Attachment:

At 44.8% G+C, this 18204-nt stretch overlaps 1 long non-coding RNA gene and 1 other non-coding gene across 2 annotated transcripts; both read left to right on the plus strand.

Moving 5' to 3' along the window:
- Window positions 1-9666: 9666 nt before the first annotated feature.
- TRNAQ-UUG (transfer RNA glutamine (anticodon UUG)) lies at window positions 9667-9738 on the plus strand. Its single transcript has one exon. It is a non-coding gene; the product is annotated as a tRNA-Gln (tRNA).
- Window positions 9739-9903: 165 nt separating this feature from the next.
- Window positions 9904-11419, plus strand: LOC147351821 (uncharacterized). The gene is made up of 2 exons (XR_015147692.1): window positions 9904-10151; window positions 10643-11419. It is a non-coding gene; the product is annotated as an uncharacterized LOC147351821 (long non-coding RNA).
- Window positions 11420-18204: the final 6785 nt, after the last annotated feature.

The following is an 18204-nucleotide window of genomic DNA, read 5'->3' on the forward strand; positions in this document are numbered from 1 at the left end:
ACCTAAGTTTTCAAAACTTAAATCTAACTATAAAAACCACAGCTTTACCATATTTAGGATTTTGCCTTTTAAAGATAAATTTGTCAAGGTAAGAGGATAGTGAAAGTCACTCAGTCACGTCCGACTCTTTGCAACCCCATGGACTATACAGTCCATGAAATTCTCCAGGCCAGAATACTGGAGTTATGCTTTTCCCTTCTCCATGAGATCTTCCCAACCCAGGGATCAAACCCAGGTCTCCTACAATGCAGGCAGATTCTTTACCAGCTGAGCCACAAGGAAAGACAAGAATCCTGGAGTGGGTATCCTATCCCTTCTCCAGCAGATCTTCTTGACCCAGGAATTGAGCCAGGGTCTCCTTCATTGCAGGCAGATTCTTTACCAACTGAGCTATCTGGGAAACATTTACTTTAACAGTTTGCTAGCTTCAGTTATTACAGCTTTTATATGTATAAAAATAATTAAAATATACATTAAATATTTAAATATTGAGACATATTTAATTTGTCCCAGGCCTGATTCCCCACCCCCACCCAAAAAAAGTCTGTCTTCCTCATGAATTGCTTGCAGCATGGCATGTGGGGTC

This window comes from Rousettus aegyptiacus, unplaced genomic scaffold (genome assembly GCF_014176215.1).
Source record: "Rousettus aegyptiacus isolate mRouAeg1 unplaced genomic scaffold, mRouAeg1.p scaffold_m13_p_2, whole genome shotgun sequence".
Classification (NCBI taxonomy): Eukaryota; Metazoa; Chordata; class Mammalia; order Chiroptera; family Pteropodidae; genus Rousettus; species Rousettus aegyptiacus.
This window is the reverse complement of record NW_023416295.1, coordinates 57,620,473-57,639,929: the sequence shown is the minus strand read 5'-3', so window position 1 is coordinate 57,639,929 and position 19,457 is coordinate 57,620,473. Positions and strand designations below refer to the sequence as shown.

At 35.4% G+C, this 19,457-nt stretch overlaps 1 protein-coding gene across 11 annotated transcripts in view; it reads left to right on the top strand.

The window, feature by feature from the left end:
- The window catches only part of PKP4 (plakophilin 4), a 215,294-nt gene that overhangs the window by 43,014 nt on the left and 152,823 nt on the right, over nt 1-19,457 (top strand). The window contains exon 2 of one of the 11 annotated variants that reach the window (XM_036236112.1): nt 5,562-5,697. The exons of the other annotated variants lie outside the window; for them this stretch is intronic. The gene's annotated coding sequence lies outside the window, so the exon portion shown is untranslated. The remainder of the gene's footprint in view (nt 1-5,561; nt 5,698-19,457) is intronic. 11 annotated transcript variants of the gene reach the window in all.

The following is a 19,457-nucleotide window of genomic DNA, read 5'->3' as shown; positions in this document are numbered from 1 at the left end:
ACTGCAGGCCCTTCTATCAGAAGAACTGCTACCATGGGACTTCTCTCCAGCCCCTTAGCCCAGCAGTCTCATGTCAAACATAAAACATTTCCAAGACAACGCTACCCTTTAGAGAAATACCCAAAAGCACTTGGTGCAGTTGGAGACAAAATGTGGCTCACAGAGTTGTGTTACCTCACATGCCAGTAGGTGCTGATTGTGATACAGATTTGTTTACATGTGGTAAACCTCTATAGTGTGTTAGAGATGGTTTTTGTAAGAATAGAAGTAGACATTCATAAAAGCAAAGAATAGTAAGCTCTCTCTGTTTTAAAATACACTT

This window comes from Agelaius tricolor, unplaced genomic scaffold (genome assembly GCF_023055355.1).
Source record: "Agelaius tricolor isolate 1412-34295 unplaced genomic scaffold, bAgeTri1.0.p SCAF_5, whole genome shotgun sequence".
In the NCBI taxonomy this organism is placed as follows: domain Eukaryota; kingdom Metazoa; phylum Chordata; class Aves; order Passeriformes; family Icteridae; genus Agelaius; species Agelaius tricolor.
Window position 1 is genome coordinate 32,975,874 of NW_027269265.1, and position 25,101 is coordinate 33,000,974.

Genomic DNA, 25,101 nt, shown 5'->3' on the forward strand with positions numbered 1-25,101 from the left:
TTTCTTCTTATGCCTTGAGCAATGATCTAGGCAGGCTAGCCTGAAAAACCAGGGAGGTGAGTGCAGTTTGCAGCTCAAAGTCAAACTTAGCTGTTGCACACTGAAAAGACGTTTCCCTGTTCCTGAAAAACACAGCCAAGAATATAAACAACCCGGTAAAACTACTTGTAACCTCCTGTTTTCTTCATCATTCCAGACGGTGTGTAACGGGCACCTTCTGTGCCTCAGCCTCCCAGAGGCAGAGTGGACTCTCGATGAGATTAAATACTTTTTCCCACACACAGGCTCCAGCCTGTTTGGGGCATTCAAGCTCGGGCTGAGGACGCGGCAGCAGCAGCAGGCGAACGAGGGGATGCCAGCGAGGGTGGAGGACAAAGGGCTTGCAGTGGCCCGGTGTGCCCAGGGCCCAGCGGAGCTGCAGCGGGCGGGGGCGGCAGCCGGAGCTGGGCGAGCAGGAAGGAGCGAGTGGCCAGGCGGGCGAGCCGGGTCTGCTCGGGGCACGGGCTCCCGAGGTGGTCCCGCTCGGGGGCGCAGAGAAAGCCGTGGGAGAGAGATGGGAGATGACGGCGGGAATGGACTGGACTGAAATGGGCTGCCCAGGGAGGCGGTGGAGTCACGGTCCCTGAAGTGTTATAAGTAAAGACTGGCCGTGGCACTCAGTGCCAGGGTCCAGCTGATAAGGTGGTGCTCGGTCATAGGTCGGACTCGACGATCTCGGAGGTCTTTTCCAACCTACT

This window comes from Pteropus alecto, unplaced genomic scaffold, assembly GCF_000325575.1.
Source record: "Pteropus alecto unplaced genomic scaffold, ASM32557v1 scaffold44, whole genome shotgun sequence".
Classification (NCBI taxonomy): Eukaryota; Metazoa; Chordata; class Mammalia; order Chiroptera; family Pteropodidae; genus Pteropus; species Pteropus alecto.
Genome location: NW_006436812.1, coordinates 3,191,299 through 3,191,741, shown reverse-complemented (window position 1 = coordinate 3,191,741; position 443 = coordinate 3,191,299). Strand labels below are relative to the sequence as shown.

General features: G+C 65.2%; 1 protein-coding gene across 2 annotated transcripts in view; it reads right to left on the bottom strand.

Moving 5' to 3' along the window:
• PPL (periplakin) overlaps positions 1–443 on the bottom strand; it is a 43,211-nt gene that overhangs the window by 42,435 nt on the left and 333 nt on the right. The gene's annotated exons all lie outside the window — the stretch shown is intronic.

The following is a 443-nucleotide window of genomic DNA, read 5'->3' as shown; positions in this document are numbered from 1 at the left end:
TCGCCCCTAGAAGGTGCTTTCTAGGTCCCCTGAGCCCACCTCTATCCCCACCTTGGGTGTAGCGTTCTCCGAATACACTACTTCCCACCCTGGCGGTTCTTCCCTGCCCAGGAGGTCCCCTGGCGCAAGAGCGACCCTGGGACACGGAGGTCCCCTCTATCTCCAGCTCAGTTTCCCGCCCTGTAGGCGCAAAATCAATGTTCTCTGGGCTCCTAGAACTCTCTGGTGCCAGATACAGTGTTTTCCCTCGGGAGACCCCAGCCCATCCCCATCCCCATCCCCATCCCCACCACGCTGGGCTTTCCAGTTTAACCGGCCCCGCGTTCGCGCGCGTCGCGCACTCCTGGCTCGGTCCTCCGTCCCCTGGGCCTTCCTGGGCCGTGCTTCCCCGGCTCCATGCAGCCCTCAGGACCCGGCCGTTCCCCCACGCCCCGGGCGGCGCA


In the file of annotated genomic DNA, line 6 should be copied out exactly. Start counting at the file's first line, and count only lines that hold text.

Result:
- Window positions 9904-11419, plus strand: LOC147351821 (uncharacterized). The gene is made up of 2 exons (XR_015147692.1): window positions 9904-10151; window positions 10643-11419. It is a non-coding gene; the product is annotated as an uncharacterized LOC147351821 (long non-coding RNA).